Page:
The sun is setting earlier, the days are getting shorter, and more than 10 million Americans are about to undergo another spout of Seasonal Affective Disorder (SAD). With less sunlight, during the late fall and winter months, sufferers of SAD report feelings of fatigue, depression, hopelessness, and withdrawal, often turning to medications along with light and talk therapy to help ease the symptoms. But did you know your dog can help?
From reducing stress, to easing feelings of loneliness and depression, encouraging research shows your four-legged bestie could be the dopamine boost your brain needs during the darkest of days (literally). Read on to understand exactly how your pet can help keep symptoms of SAD at bay.
Dogs Reduce Stress
If simply seeing your dog makes you happy, that can be enough reason for you that they can reduce stress, but there’s actually scientific proof that further backs up the fact. Research shows that simply petting a dog lowers the stress hormone cortisol, while the social interaction between you and your dog increases levels of the feel-good hormone oxytocin (the same hormone that bonds mothers to babies).
So the next time you’re feeling stressed or overwhelmed, take a break to pet your pup – your hormones will thank you!
Dogs Ease Anxiety
If you’re looking to calm anxiety and lower your blood pressure, keep your pet close by. One research team compared how people responded to a stress test, and, in the presence of their pets, they showed significantly lower heart rate and blood pressure before the test, less reaction during the test, and a faster recovery post stress-test than the non-pet-owning participants.
A pet by your side offers a great source of comfort and motivation, and their presence alone can help you on your journey toward living an anxiety-free mentally healthier life.
Dogs Combat Loneliness
Companionship from a pet can help prevent illness and add years to your life, combatting depression-triggering feelings of isolation and loneliness. Along with reporting fewer negative emotions, such as nervousness or distress, an Australian study called the PAWS trial found that people who got a dog within one month of beginning the study felt less lonely after they got a dog compared to others in the study who did not get a dog. In fact, the feelings of loneliness wearing off happened quite quickly – within three months of getting the dog.
Additionally, pet owners are more likely to meet new people as they’re out exploring new dog parks and walking the neighborhood, which helps with social withdrawal symptoms and overall feelings of loneliness in the colder winter months, when people are more likely to stick indoors. Which leads us to our final point…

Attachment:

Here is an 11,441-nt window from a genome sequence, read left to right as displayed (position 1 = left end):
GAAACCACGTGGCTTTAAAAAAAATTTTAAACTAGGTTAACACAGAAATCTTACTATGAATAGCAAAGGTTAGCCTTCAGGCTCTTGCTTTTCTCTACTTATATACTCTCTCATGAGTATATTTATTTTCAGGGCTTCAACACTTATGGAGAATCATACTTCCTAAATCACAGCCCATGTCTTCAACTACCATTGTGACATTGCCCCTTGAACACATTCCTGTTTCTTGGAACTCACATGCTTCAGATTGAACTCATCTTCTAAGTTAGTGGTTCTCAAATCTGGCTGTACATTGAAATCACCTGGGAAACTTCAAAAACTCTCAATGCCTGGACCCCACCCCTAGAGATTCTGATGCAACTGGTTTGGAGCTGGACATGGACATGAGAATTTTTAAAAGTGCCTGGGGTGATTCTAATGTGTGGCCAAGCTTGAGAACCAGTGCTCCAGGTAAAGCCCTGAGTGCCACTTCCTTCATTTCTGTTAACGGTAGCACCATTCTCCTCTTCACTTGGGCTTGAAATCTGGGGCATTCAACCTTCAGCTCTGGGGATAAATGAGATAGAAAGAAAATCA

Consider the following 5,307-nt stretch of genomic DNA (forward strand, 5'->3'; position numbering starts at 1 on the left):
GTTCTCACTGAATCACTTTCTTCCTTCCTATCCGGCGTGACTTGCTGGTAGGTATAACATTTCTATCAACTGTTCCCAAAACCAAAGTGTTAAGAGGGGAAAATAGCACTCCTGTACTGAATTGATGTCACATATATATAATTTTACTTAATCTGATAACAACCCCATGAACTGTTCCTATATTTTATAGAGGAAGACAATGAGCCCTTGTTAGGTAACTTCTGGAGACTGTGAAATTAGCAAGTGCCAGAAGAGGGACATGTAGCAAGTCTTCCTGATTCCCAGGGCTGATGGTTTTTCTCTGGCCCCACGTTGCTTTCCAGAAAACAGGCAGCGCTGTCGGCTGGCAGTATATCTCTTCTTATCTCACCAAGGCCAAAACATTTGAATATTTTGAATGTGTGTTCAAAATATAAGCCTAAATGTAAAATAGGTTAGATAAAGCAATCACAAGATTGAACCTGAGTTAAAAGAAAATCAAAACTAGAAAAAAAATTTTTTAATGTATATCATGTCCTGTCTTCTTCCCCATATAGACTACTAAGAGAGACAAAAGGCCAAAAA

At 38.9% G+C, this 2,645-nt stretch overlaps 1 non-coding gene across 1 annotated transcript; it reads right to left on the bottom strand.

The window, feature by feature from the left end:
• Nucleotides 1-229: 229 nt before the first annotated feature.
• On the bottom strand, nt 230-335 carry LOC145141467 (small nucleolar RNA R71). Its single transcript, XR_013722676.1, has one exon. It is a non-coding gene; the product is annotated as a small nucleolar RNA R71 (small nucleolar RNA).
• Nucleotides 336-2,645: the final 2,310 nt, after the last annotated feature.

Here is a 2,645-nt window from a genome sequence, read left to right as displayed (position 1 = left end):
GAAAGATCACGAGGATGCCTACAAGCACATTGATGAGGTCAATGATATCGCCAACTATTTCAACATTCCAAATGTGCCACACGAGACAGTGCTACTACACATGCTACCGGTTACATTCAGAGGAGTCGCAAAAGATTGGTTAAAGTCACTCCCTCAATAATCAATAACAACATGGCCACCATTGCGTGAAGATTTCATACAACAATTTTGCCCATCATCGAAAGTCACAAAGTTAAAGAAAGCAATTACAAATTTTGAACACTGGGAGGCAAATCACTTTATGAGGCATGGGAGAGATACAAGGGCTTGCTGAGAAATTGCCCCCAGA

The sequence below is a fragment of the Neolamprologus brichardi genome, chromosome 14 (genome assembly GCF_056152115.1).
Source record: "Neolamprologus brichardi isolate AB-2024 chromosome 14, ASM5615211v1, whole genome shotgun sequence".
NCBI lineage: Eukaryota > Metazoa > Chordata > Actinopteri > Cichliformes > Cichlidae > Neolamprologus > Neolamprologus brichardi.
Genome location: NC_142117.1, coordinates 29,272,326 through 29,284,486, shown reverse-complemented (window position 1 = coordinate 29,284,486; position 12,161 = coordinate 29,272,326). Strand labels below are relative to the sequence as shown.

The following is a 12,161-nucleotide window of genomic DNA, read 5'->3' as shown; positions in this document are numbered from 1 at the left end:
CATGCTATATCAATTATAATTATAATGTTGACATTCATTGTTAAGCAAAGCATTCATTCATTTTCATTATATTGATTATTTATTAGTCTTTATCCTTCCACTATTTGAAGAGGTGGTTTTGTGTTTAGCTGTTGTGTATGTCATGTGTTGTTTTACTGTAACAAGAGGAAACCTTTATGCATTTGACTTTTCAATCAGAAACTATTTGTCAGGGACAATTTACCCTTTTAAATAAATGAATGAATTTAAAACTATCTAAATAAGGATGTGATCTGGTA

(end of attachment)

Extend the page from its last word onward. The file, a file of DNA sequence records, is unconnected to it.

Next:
Dogs Encourage Exercise and Playfulness
Dogs need exercise, and it’s a pet owner’s responsibility to ensure they get plenty of it. However, the motivation to exercise when symptoms of SAD creep in can be hard to find — unless you have a dog.
Along with indoor playtime, which increases your pets mood and your own dopamine and playfulness, experts recommend at least one 30-minute walk each day for your dog, which is also the exact recommendation by doctors to improve negative moods, ward off depression, and improve self-esteem in humans.
If winter months prove to be far too cold for you (and your dog!) to journey on longer walks, try breaking it up into two or three shorter walks per day, which provides the same mood-boosting benefits for you, and energy-burning benefits for your pup.
The mood-boosting benefits of a four-legged companion can certainly help keep depression, anxiety, and stress at bay, especially in the colder, darker months. From their unconditional love and companionship, to their playful gestures and energetic bouts, dogs can play a powerful role in bringing consistent joy to your day-to-day life and lift your spirits when you need it most.
If you’re ready to bring a new pet into your family, read our 8 tips for adopting a new pet. They could just be the missing puzzle piece you didn’t even know you needed during SAD times.
*If depression and negative thoughts are becoming more of a regularity, it’s advised to seek out the help of a medical professional. If you or someone you know need help, please call 1-800-273-8255 for the National Suicide Prevention Lifeline.